Activists in California celebrated Harvey Milk Day knocking on doors to build support for gay marriage.

Saturday was the inaugural day honoring the slain gay rights leader.

Sharon Osbourne and daughter Kelly opened their Hidden Hills home to host a fundraiser sponsored by the state's largest gay rights advocate, Equality California.

On Friday, speaking to a crowd at San Francisco's LGBT Community Center in the Castro District, House Speaker Nancy Pelosi, a Democrat, said Harvey Milk helped open doors for the gay community.

“We'll come right back to Harvey Milk when he said his victory signaled a green light to all who were disenfranchised,” Pelosi said. “A green light to move forward and that the doors are open to everyone.”

California lawmakers have designated May 22 – Milk's birthday – as Harvey Milk Day. Milk would have turned 80 this year.

On Saturday, activists returned to the roots of Milk's legacy by canvassing neighborhoods where voters had helped approve Proposition 8, the 2008 initiative that trumped a California Supreme Court ruling in favor of gay marriage. Groups opposed to the gay marriage ban say they'll attempt to roll it back in 2012.

Milk scribe Dustin Lance Black explained to gay website why the event was important: “You see Harvey doing that in the documentary The Times of Harvey Milk. In the Bay Area he used to go into neighborhoods that were not favorable to equality, and [in the film] you can watch the faces of the people who are meeting gay and lesbian people for the first time. I think a lot of them were horrified, but it creates change. We're hoping to have that same reaction.”

In Los Angeles, volunteers gathered at the East Los Angeles Service Center, where they heard from Black and several local politicians, including Los Angeles City Councilman Jose Huizar and state Assemblyman Hector De La Torre, a Democrat from South Gate.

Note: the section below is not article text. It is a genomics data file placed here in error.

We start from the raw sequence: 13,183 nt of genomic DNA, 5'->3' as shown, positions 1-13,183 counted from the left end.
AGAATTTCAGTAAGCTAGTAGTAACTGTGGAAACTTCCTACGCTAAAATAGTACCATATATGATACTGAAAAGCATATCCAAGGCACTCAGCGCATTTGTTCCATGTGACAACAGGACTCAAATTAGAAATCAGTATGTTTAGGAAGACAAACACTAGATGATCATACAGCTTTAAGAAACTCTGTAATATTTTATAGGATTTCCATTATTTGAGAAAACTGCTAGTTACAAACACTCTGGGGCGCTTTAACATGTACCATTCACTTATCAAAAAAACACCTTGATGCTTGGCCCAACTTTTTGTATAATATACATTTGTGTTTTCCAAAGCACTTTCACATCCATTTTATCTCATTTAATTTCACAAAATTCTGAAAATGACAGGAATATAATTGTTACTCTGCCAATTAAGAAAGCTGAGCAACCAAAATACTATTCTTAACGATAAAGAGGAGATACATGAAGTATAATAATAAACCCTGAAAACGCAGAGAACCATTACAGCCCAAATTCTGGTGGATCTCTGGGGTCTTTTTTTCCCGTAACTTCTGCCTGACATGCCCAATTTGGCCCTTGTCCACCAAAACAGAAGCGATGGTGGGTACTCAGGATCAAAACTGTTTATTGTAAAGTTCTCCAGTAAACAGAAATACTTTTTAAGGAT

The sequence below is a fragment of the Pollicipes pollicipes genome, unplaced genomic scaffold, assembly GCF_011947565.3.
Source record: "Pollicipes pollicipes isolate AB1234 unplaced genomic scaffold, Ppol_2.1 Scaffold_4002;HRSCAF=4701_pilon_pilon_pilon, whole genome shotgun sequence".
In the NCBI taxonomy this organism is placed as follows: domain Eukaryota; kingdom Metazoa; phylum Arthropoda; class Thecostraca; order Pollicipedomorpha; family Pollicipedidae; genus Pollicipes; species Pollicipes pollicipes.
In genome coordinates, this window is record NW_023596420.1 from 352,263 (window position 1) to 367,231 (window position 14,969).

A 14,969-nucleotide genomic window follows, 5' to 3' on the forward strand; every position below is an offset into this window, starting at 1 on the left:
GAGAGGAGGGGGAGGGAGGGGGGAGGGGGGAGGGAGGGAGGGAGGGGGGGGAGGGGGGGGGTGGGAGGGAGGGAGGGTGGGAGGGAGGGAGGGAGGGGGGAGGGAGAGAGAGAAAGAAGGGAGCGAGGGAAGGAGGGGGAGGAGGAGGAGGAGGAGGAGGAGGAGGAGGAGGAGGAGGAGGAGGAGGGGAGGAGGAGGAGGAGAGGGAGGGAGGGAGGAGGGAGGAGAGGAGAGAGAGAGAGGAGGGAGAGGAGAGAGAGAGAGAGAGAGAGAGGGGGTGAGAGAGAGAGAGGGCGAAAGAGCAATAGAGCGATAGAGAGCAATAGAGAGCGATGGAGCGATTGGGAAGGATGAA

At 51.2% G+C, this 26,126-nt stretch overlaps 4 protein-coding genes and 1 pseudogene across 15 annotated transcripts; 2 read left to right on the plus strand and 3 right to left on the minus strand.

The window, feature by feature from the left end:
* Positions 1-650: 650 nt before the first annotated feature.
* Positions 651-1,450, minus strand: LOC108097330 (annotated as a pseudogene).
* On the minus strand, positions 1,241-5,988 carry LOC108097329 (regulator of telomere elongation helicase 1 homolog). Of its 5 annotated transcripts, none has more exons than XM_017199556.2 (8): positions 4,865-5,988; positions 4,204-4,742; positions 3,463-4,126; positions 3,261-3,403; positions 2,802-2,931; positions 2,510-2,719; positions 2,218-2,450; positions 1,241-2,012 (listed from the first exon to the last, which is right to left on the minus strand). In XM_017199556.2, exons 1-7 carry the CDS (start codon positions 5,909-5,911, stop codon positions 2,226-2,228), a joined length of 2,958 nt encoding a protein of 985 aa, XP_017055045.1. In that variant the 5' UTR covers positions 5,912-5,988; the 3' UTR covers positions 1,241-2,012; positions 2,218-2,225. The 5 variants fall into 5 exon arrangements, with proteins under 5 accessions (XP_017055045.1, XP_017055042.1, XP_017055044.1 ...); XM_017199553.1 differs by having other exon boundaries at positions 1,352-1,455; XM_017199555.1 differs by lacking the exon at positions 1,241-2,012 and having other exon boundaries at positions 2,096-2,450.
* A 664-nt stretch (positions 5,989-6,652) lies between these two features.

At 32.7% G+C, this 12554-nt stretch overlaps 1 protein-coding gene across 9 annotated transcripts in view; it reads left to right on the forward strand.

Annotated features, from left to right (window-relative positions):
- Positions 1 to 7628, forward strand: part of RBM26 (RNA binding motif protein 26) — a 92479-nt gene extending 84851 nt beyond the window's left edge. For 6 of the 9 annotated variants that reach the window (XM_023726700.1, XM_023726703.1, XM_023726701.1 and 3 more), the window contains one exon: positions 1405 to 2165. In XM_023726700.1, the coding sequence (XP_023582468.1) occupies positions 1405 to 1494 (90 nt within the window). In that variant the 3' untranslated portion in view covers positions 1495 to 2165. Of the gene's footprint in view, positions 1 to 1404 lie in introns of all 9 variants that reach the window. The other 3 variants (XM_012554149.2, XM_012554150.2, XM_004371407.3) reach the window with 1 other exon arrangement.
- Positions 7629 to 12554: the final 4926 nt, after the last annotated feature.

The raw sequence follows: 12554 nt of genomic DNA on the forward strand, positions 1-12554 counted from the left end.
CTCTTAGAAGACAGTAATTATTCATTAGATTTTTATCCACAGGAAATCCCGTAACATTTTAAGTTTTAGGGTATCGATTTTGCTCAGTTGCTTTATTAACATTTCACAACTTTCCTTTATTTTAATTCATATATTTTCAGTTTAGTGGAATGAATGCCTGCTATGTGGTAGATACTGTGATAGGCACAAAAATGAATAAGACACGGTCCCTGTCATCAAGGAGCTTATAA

They fanned out across the city to knock on doors in East Los Angeles, Maywood, Commerce, Huntington Park, South Gate and Montebello, the Los Angeles Times reported.

“We become human when we tell our stories,” Marc Solomon, marriage director of Equality California, told the paper.

“Harvey Milk was an activist, a fighter and believed so strongly in personal stories as a way to make progress happen,” he added. “So it's very befitting to do that.”

At least 25 cities throughout the nation joined in celebrating the memory of Harvey Milk.

Governor Arnold Schwarzenegger reluctantly signed into law state Senator Mark Leno's Harvey Milk Day bill last October. Schwarzenegger rejected a similar measure the previous year. In vetoing the first bill, Schwarzenegger said Milk's accomplishments should be celebrated at the local level.

Milk's 1977 election to the San Francisco Board of Supervisors made him the first openly gay elected official from a major U.S. city. The next year, Dan White, a disgruntled former supervisor, gunned down Milk and San Francisco Mayor George Moscone inside City Hall. During Milk's short tenure, the camera shop owner turned politician dramatically increased the visibility of the burgeoning gay rights movement.